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The Art Gallery of New South Wales (Australia), Historic Deerfield (Deerfield, Massachusetts), the Honolulu Academy of Arts and the Fine Arts Museums of San Francisco usually have Sauvages de la Mer Pacifique on display.
The panels show many historical events loosely based on the reports of James Cook and La Pérouse and drawings made by members of their crews. Some of the figures of Pacific Islanders were based upon frescoes from ancient Pompei, which had been rediscovered in 1748, and others upon well-known Greek and Roman sculptures. Machine-made continuous paper, just invented, was not yet commercially available when Dufour undertook his project. Instead, small rectangular handmade sheets were joined at the edges to form long rolls, which were later cut to the desired length (approximately 24 by 98 inches or 61 × 249 cm). A toned, water-based ground layer was then applied by brush to the entire panel to act as an undercoat for subsequent printing. This light blue layer also served as the sky tone in unprinted areas. Designs for each color were carved on separate blocks, and as many as sixty were required to print a single panel. The design was then enhanced with stenciled hand-painted gouache.
In 1806 the French entrepreneur and wallpaper manufacturer Joseph Dufour et Cie, in collaboration with a designer Jean-Gabriel Charvet, produced a twenty-panel set of scenic wallpaper entitled Sauvages de la Mer du Pacifique (Savages of the Pacific). The wallpaper was printed in color from multiple woodblocks. It was the largest panoramic wallpaper of its time, and marked the burgeoning of a French industry in panoramic wallpapers. Dufour realized almost immediate success from the sale of these papers and enjoyed a lively trade with America. The Neoclassic spirit currently in favor was accented handsomely in houses of the Federal period by the exaggerated elegance of Charvet's scenes.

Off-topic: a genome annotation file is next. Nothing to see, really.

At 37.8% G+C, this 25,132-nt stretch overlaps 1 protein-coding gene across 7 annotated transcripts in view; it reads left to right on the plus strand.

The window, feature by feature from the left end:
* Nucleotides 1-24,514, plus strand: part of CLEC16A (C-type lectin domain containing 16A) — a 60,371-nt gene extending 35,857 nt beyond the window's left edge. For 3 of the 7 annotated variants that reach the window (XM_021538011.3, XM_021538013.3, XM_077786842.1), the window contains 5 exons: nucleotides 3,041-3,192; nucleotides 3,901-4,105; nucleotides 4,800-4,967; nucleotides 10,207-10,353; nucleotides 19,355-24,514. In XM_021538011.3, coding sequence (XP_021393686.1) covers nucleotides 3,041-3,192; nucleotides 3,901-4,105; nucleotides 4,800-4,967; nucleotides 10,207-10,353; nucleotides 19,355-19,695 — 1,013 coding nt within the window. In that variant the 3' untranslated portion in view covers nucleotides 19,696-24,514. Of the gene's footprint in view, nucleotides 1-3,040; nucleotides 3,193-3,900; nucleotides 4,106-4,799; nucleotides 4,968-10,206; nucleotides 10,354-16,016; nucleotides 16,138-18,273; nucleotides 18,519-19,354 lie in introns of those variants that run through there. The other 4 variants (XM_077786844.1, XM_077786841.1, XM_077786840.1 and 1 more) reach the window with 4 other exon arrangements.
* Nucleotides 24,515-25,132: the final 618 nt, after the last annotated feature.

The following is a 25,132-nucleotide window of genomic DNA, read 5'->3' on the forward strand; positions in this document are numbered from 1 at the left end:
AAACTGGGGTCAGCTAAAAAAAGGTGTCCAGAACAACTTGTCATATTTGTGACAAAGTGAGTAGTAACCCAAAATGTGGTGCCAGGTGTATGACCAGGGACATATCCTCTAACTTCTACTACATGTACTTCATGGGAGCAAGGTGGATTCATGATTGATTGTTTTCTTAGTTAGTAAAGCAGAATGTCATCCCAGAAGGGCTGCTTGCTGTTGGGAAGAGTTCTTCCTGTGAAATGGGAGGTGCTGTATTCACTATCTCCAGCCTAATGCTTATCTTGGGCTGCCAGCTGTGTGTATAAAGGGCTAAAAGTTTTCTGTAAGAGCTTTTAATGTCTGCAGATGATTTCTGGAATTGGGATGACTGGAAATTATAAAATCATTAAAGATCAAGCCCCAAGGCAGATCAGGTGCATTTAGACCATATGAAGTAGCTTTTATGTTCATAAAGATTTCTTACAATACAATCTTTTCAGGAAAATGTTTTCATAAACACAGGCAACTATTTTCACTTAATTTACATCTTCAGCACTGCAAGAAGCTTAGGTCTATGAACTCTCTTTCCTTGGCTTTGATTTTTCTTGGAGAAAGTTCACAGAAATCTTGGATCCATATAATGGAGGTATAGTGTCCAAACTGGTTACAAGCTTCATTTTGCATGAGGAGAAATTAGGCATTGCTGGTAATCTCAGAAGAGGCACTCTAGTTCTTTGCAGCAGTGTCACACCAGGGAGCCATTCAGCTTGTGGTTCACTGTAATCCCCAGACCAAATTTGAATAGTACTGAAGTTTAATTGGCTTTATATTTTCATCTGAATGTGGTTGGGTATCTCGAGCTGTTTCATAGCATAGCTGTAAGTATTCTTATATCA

Charvet's reputation rests on twenty-panels of scenic wallpaper titled Sauvages de la Mer Pacifique (The Savages of the South Pacific) which combine to form a neoclassical depiction of the explorations of Captain James Cook. The wallpaper was shown in Paris at the Exposition des produits de I'industrie francaise in 1806. Charvet died in Tournon-sur-Rhône, France in 1829.
Jean-Gabriel Charvet (1750–1829), also known as Jean Gabriel Charvet, was a French painter, designer and draftsman who was born in Serrières, Ardèche, France. He studied at the École de Dessin in Lyon under the French artist Donat Nonotte (1708-1785) and worked as a designer for the French wallpaper manufacturer Joseph Dufour et Cie (1752-1827) of Mâcon, France. In 1773, Charvet travelled to Guadeloupe in the Caribbean on business for his uncle, and stayed for four years producing many studies of native flora and fauna, as well as landscapes. By 1785, he had established a drawing school in Annonay, south of Lyon. Annonay had been a papermaking region since the Sixteenth Century.
William Bligh of Mutiny on the Bounty fame was sailing master on HMS Resolution (depicted in panel 8), and explorer George Vancouver was a 21 year old midshipman on HMS Discovery.